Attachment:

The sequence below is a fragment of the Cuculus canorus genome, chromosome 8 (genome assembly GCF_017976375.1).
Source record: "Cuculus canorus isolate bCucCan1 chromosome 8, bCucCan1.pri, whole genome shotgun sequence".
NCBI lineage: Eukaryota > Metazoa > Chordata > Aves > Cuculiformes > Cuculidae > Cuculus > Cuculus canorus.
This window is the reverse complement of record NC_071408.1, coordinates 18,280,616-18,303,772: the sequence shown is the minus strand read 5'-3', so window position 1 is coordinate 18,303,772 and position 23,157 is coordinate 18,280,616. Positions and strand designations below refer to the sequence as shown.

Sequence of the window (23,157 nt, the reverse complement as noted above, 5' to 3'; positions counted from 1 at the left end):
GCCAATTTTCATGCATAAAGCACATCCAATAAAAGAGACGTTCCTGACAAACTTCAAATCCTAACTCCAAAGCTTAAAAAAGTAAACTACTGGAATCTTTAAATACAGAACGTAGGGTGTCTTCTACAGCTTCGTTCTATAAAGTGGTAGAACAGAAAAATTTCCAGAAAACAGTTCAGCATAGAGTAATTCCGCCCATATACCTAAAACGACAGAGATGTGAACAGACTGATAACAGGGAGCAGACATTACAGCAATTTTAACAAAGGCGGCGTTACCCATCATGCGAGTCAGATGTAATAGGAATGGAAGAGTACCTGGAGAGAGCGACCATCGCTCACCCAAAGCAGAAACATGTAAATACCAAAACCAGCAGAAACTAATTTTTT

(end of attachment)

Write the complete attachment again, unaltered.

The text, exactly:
The sequence below is a fragment of the Cuculus canorus genome, chromosome 8 (genome assembly GCF_017976375.1).
Source record: "Cuculus canorus isolate bCucCan1 chromosome 8, bCucCan1.pri, whole genome shotgun sequence".
NCBI lineage: Eukaryota > Metazoa > Chordata > Aves > Cuculiformes > Cuculidae > Cuculus > Cuculus canorus.
This window is the reverse complement of record NC_071408.1, coordinates 18,280,616-18,303,772: the sequence shown is the minus strand read 5'-3', so window position 1 is coordinate 18,303,772 and position 23,157 is coordinate 18,280,616. Positions and strand designations below refer to the sequence as shown.

Sequence of the window (23,157 nt, the reverse complement as noted above, 5' to 3'; positions counted from 1 at the left end):
GCCAATTTTCATGCATAAAGCACATCCAATAAAAGAGACGTTCCTGACAAACTTCAAATCCTAACTCCAAAGCTTAAAAAAGTAAACTACTGGAATCTTTAAATACAGAACGTAGGGTGTCTTCTACAGCTTCGTTCTATAAAGTGGTAGAACAGAAAAATTTCCAGAAAACAGTTCAGCATAGAGTAATTCCGCCCATATACCTAAAACGACAGAGATGTGAACAGACTGATAACAGGGAGCAGACATTACAGCAATTTTAACAAAGGCGGCGTTACCCATCATGCGAGTCAGATGTAATAGGAATGGAAGAGTACCTGGAGAGAGCGACCATCGCTCACCCAAAGCAGAAACATGTAAATACCAAAACCAGCAGAAACTAATTTTTT